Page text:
5 Characteristics of a Steward Leader
Steward leaders have their roots as far back as in ancient Greece, Rome, and Israel, where stewards ran most of the commercial enterprises, estates, farms, and even political services. They were given considerable latitude and freedom to manage the business or estate with the trust and confidence of the owner. A steward leader is someone who manages the efficient use and growth of organizational resources, and leads the staff and activities of the organization as a steward, in order to achieve the mission according to the objectives of the owners or stakeholders.
In your role as a steward leader in a nonprofit organization, you lead with a different mindset than an owner-operator. You know that you are there to lead the organization to accomplish its mission for the benefit of the stakeholders: the donors, constituents, and community. You are able to personally benefit from the results of your good leadership, but your first concern is the value you are bringing to the “owners” as a result of your leadership. Leading like a steward involves a number of unique attributes, behaviors, and perspectives:
1. The steward leader knows the mind of the owner.
When an owner, stockholder, stakeholder, or community entrusts an enterprise into the hands of a steward leader, they expect the steward to manage the business or organization as if they were running it themselves. One of the early distinguishing characteristics of the classical steward was said to be “The steward knows what the owner knows.” The steward needs to know the owner’s desires and goals for the resources and then manage accordingly.
2. The steward leader is accountable.
Since the steward leads and manages resources on behalf of others, the steward is accountable to the owner, stockholders, or stakeholders for how he or she has managed the enterprise. In the modern corporation, financial accounting is one of the main ways that stewards account for their stewardship. In the nonprofit organization, accountability is measured through the accomplishments of the mission and outcomes as well as fiduciary accountability.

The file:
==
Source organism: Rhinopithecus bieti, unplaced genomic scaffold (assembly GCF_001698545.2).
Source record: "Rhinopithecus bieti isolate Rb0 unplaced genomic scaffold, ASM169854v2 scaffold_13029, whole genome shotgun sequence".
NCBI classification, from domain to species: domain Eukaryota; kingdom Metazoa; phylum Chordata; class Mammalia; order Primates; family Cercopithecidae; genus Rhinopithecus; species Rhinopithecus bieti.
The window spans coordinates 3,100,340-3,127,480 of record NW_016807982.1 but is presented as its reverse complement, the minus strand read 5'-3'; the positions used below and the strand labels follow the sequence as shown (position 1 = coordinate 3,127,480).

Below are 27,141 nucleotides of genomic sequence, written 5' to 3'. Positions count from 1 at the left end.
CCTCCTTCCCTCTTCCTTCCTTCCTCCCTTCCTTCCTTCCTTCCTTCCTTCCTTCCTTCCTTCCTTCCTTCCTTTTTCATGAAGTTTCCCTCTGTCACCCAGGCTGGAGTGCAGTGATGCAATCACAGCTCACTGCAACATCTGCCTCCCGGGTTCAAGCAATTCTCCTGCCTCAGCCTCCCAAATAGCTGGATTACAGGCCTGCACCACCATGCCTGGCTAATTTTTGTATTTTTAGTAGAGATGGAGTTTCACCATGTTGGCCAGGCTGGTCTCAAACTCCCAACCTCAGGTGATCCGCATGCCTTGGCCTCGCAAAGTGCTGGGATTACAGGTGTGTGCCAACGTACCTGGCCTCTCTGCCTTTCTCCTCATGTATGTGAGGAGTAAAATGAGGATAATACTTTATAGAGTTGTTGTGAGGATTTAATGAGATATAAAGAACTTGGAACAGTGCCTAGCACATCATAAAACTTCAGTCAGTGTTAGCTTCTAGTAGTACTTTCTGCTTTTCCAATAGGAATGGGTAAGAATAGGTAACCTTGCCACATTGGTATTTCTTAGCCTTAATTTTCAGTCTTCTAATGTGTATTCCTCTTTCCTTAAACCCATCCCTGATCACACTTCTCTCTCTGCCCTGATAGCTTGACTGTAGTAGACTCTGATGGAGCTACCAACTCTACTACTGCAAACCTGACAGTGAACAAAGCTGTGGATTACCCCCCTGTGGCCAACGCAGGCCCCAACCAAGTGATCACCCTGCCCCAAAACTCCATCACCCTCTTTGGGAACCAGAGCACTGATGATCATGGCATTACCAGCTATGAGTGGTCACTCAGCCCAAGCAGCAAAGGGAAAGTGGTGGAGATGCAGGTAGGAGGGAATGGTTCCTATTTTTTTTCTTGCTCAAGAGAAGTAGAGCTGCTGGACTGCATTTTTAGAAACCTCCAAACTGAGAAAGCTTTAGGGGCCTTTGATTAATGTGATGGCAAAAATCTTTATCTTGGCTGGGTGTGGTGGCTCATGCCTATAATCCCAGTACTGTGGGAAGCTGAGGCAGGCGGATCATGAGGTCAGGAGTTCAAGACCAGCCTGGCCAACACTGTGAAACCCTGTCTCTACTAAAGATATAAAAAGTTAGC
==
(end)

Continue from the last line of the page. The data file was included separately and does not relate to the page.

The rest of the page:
3. The steward leader serves.
Classical stewards were generally slaves, albeit the highest ranking slave. In our modern society, the steward leader is owned by no one, but he or she is still a servant of the owner(s) and leads with an attitude of service and altruism for the benefit of others.
4. The steward leader stewards a wide range of resources.
Enterprise stewards do more than just try to make businesses grow. They also steward and grow their own personal skills and abilities, the company’s brand and reputation, the work environment and culture, the skills and abilities of others, etc. It’s a highly responsible position with wide-ranging resources and responsibilities.
5. The steward leader develops stewardship in others.
Finally, steward leaders don’t try to do it alone. They develop stewardship in the employees so that together everyone can manage the resources of the enterprise with the same mindset and goals. Steward leadership is one of the oldest, and most contemporary, leadership models around.
How would you describe a steward leader?
Kent Wilson (PhD) is a leadership coach and nonprofit leadership specialist. After running nonprofit organizations for 30 years, he now serves as an executive coach with Vistage International and the Nonprofit Leadership Exchange in Colorado Springs.
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